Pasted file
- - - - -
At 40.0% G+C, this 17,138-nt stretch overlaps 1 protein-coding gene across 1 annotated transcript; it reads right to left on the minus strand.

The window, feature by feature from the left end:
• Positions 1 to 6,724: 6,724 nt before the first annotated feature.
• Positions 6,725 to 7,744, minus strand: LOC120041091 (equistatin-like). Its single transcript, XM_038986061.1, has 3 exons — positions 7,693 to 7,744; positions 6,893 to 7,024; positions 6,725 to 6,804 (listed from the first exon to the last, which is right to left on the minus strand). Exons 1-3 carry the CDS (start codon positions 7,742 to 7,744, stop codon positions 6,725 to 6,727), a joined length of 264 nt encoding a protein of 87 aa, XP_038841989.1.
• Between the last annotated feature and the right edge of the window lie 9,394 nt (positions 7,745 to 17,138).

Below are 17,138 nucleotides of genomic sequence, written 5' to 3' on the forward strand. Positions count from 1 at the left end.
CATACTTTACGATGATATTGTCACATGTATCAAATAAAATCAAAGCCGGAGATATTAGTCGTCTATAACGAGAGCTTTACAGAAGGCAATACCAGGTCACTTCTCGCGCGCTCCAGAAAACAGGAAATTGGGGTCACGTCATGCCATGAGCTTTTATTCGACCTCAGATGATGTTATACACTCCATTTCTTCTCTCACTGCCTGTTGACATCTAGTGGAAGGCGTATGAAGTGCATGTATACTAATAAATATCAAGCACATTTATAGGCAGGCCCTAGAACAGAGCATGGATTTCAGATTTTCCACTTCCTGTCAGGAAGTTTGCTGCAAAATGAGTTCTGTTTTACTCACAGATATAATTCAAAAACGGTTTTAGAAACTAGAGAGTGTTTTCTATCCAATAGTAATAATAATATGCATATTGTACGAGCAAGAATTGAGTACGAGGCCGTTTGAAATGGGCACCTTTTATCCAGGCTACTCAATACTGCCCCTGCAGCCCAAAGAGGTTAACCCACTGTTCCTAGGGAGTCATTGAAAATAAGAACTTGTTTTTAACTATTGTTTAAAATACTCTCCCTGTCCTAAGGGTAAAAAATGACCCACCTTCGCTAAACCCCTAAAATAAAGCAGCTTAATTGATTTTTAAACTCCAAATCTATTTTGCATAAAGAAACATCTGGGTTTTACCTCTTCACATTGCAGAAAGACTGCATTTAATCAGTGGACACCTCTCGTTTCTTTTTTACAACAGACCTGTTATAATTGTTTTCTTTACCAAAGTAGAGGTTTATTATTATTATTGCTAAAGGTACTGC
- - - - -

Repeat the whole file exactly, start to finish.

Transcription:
At 40.0% G+C, this 17,138-nt stretch overlaps 1 protein-coding gene across 1 annotated transcript; it reads right to left on the minus strand.

The window, feature by feature from the left end:
• Positions 1 to 6,724: 6,724 nt before the first annotated feature.
• Positions 6,725 to 7,744, minus strand: LOC120041091 (equistatin-like). Its single transcript, XM_038986061.1, has 3 exons — positions 7,693 to 7,744; positions 6,893 to 7,024; positions 6,725 to 6,804 (listed from the first exon to the last, which is right to left on the minus strand). Exons 1-3 carry the CDS (start codon positions 7,742 to 7,744, stop codon positions 6,725 to 6,727), a joined length of 264 nt encoding a protein of 87 aa, XP_038841989.1.
• Between the last annotated feature and the right edge of the window lie 9,394 nt (positions 7,745 to 17,138).

Below are 17,138 nucleotides of genomic sequence, written 5' to 3' on the forward strand. Positions count from 1 at the left end.
CATACTTTACGATGATATTGTCACATGTATCAAATAAAATCAAAGCCGGAGATATTAGTCGTCTATAACGAGAGCTTTACAGAAGGCAATACCAGGTCACTTCTCGCGCGCTCCAGAAAACAGGAAATTGGGGTCACGTCATGCCATGAGCTTTTATTCGACCTCAGATGATGTTATACACTCCATTTCTTCTCTCACTGCCTGTTGACATCTAGTGGAAGGCGTATGAAGTGCATGTATACTAATAAATATCAAGCACATTTATAGGCAGGCCCTAGAACAGAGCATGGATTTCAGATTTTCCACTTCCTGTCAGGAAGTTTGCTGCAAAATGAGTTCTGTTTTACTCACAGATATAATTCAAAAACGGTTTTAGAAACTAGAGAGTGTTTTCTATCCAATAGTAATAATAATATGCATATTGTACGAGCAAGAATTGAGTACGAGGCCGTTTGAAATGGGCACCTTTTATCCAGGCTACTCAATACTGCCCCTGCAGCCCAAAGAGGTTAACCCACTGTTCCTAGGGAGTCATTGAAAATAAGAACTTGTTTTTAACTATTGTTTAAAATACTCTCCCTGTCCTAAGGGTAAAAAATGACCCACCTTCGCTAAACCCCTAAAATAAAGCAGCTTAATTGATTTTTAAACTCCAAATCTATTTTGCATAAAGAAACATCTGGGTTTTACCTCTTCACATTGCAGAAAGACTGCATTTAATCAGTGGACACCTCTCGTTTCTTTTTTACAACAGACCTGTTATAATTGTTTTCTTTACCAAAGTAGAGGTTTATTATTATTATTGCTAAAGGTACTGC